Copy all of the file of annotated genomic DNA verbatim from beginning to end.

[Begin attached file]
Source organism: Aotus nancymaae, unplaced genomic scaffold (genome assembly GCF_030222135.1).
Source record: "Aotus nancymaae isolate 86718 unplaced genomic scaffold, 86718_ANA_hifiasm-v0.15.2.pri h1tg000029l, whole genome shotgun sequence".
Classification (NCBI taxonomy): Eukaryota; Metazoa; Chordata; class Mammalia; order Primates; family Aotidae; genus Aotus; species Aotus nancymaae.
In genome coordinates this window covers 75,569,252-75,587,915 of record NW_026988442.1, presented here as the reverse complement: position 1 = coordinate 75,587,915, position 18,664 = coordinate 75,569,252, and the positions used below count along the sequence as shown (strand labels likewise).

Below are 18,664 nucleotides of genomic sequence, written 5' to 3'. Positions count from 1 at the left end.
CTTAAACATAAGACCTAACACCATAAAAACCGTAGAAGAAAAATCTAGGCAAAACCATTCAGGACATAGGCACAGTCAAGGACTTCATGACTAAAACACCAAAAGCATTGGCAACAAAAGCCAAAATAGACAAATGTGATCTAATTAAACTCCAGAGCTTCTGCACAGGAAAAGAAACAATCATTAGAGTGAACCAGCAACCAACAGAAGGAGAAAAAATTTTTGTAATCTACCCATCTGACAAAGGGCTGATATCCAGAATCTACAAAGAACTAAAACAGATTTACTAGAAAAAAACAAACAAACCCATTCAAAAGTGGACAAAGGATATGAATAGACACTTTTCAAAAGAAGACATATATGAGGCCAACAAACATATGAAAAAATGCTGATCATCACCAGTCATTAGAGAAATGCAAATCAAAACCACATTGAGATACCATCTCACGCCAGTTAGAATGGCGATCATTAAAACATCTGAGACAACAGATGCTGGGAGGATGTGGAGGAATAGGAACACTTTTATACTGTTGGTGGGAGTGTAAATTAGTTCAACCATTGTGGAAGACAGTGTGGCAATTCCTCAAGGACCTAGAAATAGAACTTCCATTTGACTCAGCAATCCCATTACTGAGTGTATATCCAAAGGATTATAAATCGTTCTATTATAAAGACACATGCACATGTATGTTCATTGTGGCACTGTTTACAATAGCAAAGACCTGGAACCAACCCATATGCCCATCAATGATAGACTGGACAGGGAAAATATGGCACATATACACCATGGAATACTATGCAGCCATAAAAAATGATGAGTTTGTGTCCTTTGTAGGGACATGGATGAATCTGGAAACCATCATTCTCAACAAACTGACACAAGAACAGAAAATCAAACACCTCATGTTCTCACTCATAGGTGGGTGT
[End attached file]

Source organism: Aotus nancymaae, unplaced genomic scaffold (genome assembly GCF_030222135.1).
Source record: "Aotus nancymaae isolate 86718 unplaced genomic scaffold, 86718_ANA_hifiasm-v0.15.2.pri h1tg000029l, whole genome shotgun sequence".
Classification (NCBI taxonomy): Eukaryota; Metazoa; Chordata; class Mammalia; order Primates; family Aotidae; genus Aotus; species Aotus nancymaae.
In genome coordinates this window covers 75,569,252-75,587,915 of record NW_026988442.1, presented here as the reverse complement: position 1 = coordinate 75,587,915, position 18,664 = coordinate 75,569,252, and the positions used below count along the sequence as shown (strand labels likewise).

Below are 18,664 nucleotides of genomic sequence, written 5' to 3'. Positions count from 1 at the left end.
CTTAAACATAAGACCTAACACCATAAAAACCGTAGAAGAAAAATCTAGGCAAAACCATTCAGGACATAGGCACAGTCAAGGACTTCATGACTAAAACACCAAAAGCATTGGCAACAAAAGCCAAAATAGACAAATGTGATCTAATTAAACTCCAGAGCTTCTGCACAGGAAAAGAAACAATCATTAGAGTGAACCAGCAACCAACAGAAGGAGAAAAAATTTTTGTAATCTACCCATCTGACAAAGGGCTGATATCCAGAATCTACAAAGAACTAAAACAGATTTACTAGAAAAAAACAAACAAACCCATTCAAAAGTGGACAAAGGATATGAATAGACACTTTTCAAAAGAAGACATATATGAGGCCAACAAACATATGAAAAAATGCTGATCATCACCAGTCATTAGAGAAATGCAAATCAAAACCACATTGAGATACCATCTCACGCCAGTTAGAATGGCGATCATTAAAACATCTGAGACAACAGATGCTGGGAGGATGTGGAGGAATAGGAACACTTTTATACTGTTGGTGGGAGTGTAAATTAGTTCAACCATTGTGGAAGACAGTGTGGCAATTCCTCAAGGACCTAGAAATAGAACTTCCATTTGACTCAGCAATCCCATTACTGAGTGTATATCCAAAGGATTATAAATCGTTCTATTATAAAGACACATGCACATGTATGTTCATTGTGGCACTGTTTACAATAGCAAAGACCTGGAACCAACCCATATGCCCATCAATGATAGACTGGACAGGGAAAATATGGCACATATACACCATGGAATACTATGCAGCCATAAAAAATGATGAGTTTGTGTCCTTTGTAGGGACATGGATGAATCTGGAAACCATCATTCTCAACAAACTGACACAAGAACAGAAAATCAAACACCTCATGTTCTCACTCATAGGTGGGTGT